Expressions of approval or disapproval backed by laws, rules, or policies that specify (usually writing) the conditions under which people should be rewarded or punished and the procedures for allocating rewards and administering punishments

Censorship

A method of preventing information from reaching an audience

Censors

People whose job is to shift information conveyed through movies, books, letters, email, TV, the internet, and other media and to remove or block any material that is considered unsuitable or threatening

Prison-Industrial Complex

The corporations and agencies with an economic stake in building and supplying correctional facilities and in providing services

Surveillance

A mechanism of social control that involves watching and otherwise monitoring the movements, activities, conversations, and associations of people to prevent them from engaging in wrongdoing; to catch those who are engaged in wrong doing; and to ensure that the public is protected from wrongdoers.

Disciplinary Society

A social arrangement that normalizes surveillance, making it expected and routine.

Conformists

People who have not violated the rules of a group and are treated accordingly

Pure Deviants

People who have broken the rules of a group and are caught, punished, and labeled as outsiders

Secret Deviants

People who have broken the rules of a group but whose violation goes unnoticed or, if it is noticed, prompts those who notice to look the other way rather than reporting the violation

Falsely Accused

People who have not broken the rules of a group but are talented as if they have

Witch Hunt

A campaign to to identify, investigate, and correct behavior that has been defined as undermining a group or country. Usually this behavior is not the real cause of a problem but is used to distract peoples attention from the real cause or to make the problem seem manageable

Primary Deviants

Those people whose rule breaking is viewed as understandable, incidental, or significant in light of some socially approved status they hold

Secondary Deviants

Those who rule breaking is treated as something so significant that it cannot be overlooked or explained away

Master Status of Deviant

An identification that proves to be more important than most other statuses that person holds, such that he or she is identified 1st and foremost as a deviant

Constructionist Approach

A sociological approach that focuses on the way specific groups, activities, conditions, or artifacts become defined as problems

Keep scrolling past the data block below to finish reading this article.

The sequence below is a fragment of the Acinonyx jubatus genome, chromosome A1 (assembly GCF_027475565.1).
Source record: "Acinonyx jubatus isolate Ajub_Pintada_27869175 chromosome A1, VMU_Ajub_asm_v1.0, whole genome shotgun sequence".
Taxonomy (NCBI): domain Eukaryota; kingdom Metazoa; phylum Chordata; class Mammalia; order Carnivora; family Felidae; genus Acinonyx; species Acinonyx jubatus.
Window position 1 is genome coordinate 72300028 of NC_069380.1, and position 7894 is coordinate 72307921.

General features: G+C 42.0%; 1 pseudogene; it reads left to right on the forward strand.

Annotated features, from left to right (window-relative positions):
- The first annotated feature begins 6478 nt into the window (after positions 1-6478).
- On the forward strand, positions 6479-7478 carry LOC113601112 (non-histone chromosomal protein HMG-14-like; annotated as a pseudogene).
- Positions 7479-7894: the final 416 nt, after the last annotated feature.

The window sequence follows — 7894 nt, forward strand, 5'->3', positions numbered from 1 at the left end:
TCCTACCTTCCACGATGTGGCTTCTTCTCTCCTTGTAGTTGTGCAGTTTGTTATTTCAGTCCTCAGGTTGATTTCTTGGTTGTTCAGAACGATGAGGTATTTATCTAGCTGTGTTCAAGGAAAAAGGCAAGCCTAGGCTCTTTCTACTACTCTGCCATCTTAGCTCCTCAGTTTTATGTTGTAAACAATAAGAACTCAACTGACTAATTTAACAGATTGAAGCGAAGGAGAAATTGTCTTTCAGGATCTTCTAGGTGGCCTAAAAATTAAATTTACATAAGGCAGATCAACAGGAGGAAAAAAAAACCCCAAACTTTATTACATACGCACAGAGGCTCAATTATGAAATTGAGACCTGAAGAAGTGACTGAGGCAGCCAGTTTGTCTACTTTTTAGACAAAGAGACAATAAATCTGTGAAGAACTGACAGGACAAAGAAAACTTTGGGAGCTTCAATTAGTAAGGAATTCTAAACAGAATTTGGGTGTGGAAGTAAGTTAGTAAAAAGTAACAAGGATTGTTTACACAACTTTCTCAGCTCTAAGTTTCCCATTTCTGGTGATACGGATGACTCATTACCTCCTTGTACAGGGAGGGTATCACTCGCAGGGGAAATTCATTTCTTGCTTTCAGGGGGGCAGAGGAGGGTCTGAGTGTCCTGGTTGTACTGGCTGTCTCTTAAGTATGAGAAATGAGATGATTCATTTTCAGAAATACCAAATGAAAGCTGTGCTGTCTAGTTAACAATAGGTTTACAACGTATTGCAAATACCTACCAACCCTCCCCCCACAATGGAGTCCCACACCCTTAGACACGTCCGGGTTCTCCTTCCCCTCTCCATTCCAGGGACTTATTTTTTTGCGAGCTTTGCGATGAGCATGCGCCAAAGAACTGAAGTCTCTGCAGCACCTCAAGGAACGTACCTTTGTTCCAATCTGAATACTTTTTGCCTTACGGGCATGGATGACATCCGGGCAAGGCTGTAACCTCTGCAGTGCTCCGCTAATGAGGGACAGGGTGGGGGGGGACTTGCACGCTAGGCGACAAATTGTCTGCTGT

Claims Makers

People who articulate and promote claims and who tend to gain in some way if the targeted audience accepts their claims as true

Claims-Making Activities

Activities taken to draw attention to a claim, such as "demanding services, filling out forms, lodging complaints, filing lawsuits, calling press conferences, writing letters of protest, passing resolutions, publishing exposes, placing ads in newspapers,...... setting up picket lines or boycotts"

Structural Strain

Any situation in which (1) the values goals of a society have unclear limits, (2) people are unsure whether the legitimate means will allow them to achieve the goals, and (3) legitimate opportunities for reaching the goals remain closed to a significant portion of the population

Innovation

The acceptance of cultural goals but the rejection of the legitimate means to achieve them

Ritualism

The rejection of cultural goals but a rigid adherence to the legitimate means of achieving them

Retreatism

The rejection of both culturally valued goals and the means of achieving them

Rebellion

The full or partial rejection of both the goals and the meaning of attaining them and the introduction of a new set of goals and means

Deviant Subcultures

Groups that are part of the larger society but whose members share norms and values favoring violation of that larger society's laws

Illegitimate Opportunity Structures

Social setting and arrangements that offer people the opportunity to commit particular types of crime

White-Collar Crimes

Crimes committed by those with high status, respectable positions as they carry out the duties and responsibilities of their occupation

Corporate Crimes

Crimes committed by a corporation through the way that it does business as it competes with other companies for market share and profits

Absolute Poverty

A situation in which people lack the resources to satisfy the basic needs no person should be without

Relative Poverty

A situation measured not be some objective standard, but rather by comparing against that of others who are more advantaged in some way

Extreme Wealth

The most excessive form of wealth

Social Stratification

The systematic process of ranking people on a scale of social worth such that the ranking affects life chances in unequal ways

Life Chances

The probability that an individuals life will follow a certain path and will turn out in a certain way

Social Inequality

A situation in which these values resources and desired outcomes are distributed in such a way that people have unequal amounts and/or access to them

Ascribed Statuses